A hint of sweetness is balanced with glaze and salty taste.
My favorite is rieslings from Finger Lake, Pacific Northwest, or 1 to 2% sweetness range from Germany and camperte, Austria.
Material 8 pound Bone
1 cup chicken broth method 1 for spicy apricot glaze by Chris Lilly)
You can do this well in advance.
Make a glass of spicy apricot glaze from Chris.
Put the chicken soup in the pan and stir 4 tablespoons of glaze with medium fire until dissolved.
Put the rest of the glaze and sauce in the fridge. 2)
Prepare a grill for 2-
Cook in the area and preheat indirectly to about 225 degrees Fahrenheit.
If the skin is not removed, remove it, trim off almost all the fat, leaving only a thin layer of fat.
If it's pre-packaged glaze, throw it away.
If there is already glaze on the meat, rinse it off.
The glaze of Chriss is better.
If it's spiral
Slice and get some water into the slice area to help reduce moisture loss. 3)
Place the meat on the indirect side of the grill, as described in my article on the best setting of the charcoal grill, add one or two pieces of wood for smoking, the best setting for the gas grill, the best setting for bullet smokers and the best setting to offset smokers.
You don't need too much smoke because the meat has been smoked once.
Cover and smoke for about 1 hour. 4)
If you have double strength, it would be better to tear off the aluminum foil of about 5.
Fold it in half to make it about 1/2 long '.
Take the ham off the grill, place the flat cut end on the foil, make sure you don't puncture the foil, pour 1/2 of the water on the meat, seal the meat and water on the foil, make it look like a huge candy kiss.
Press the seam tight.
We don't want steam leaks and leaks.
This technique helps it cook faster by generating a little steam, which penetrates faster than dry heat and keeps the meat moist.
Put the package back on the indirect side of about 225 degrees F.
If you ask for leave
In the meat thermometer, now insert it into the fat end by foil, so that the tip is about 1 "from the bone ".
Observe the oven temperature and try to keep it around 225 degrees F. 5)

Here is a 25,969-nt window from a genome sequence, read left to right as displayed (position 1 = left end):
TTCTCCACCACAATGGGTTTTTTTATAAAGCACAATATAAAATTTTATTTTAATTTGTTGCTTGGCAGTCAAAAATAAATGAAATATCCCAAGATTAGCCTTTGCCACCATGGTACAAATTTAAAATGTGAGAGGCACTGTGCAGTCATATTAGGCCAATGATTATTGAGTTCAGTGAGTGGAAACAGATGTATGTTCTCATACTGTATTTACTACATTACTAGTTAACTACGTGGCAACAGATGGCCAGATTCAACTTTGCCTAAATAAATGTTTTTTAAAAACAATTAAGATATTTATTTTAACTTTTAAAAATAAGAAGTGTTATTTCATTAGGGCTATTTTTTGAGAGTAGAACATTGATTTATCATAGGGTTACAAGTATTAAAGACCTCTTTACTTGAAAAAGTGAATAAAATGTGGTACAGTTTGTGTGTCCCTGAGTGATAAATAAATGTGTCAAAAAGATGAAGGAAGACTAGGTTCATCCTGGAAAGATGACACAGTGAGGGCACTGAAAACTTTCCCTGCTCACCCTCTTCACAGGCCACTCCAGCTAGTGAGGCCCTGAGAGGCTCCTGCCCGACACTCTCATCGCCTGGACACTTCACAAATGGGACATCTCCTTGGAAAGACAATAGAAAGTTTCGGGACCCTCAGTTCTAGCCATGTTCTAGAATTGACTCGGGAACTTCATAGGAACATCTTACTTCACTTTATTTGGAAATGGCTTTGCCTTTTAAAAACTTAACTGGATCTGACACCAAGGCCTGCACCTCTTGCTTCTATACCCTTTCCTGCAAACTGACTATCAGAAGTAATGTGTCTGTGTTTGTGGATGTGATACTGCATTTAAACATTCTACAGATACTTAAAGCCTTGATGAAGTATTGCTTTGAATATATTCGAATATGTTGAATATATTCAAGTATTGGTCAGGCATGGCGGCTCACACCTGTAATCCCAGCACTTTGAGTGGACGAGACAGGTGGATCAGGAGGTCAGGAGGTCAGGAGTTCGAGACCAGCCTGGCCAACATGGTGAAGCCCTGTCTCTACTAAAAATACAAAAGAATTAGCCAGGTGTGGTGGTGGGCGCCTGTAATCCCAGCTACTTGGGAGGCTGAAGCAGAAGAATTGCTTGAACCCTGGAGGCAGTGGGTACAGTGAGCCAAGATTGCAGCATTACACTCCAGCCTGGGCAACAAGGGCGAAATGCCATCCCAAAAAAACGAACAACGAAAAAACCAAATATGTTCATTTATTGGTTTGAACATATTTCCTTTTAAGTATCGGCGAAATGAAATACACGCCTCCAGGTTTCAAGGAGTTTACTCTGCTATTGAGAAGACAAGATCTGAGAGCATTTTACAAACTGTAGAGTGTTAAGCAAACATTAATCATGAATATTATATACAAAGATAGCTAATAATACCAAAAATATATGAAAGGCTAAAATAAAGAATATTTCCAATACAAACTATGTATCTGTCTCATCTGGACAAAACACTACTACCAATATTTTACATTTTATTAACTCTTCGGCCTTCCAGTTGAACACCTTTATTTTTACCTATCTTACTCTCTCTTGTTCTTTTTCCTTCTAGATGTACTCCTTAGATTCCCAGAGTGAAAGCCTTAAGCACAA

When the meat temperature reaches about 130 degrees F, open the foil, draw on the glaze, open the foil to capture the water droplets, close the grill and bake for about 10 minutes until the glaze becomes thicker.
When the glaze is solidified, take out the sauce and place it on the hot side or indoor heating of the grill or side burner. 6)
After about 10 minutes, open the grill, dip the grill brush into the glaze pool on the foil, and paint the meat again.
Add more glaze if you want.
Now remove the tin paper and pour any drop into the sauce pan.
Open the lid, remove the thermometer and move the ham to the hot side.
Stand there and watch so that the glaze will not burn.
Don't even walk away with beer.
Let the glaze hiss, but don't turn black.
You just want to caramel the sugar and add flavor.
After about 3 or 4 minutes, roll a little and keep rolling until all sides hissing except the bare meat side. Leave it bare.
The temperature should have risen to 140 degrees Fahrenheit so far.
If you want, go and have a look, but trust me, it's there. 7)
Try the sauce.
More glaze can be added if you want it to be sweeter, but no more sugar is needed.
Pour the sauce into the gravy boat and move the ham onto the bare board.
Carve it by cutting from the side to the bone in the center of the top.
Then slice down the bone to release the slice.
Serve, put a little sauce on the meat.
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Meathead 2013, All Rights Reserved.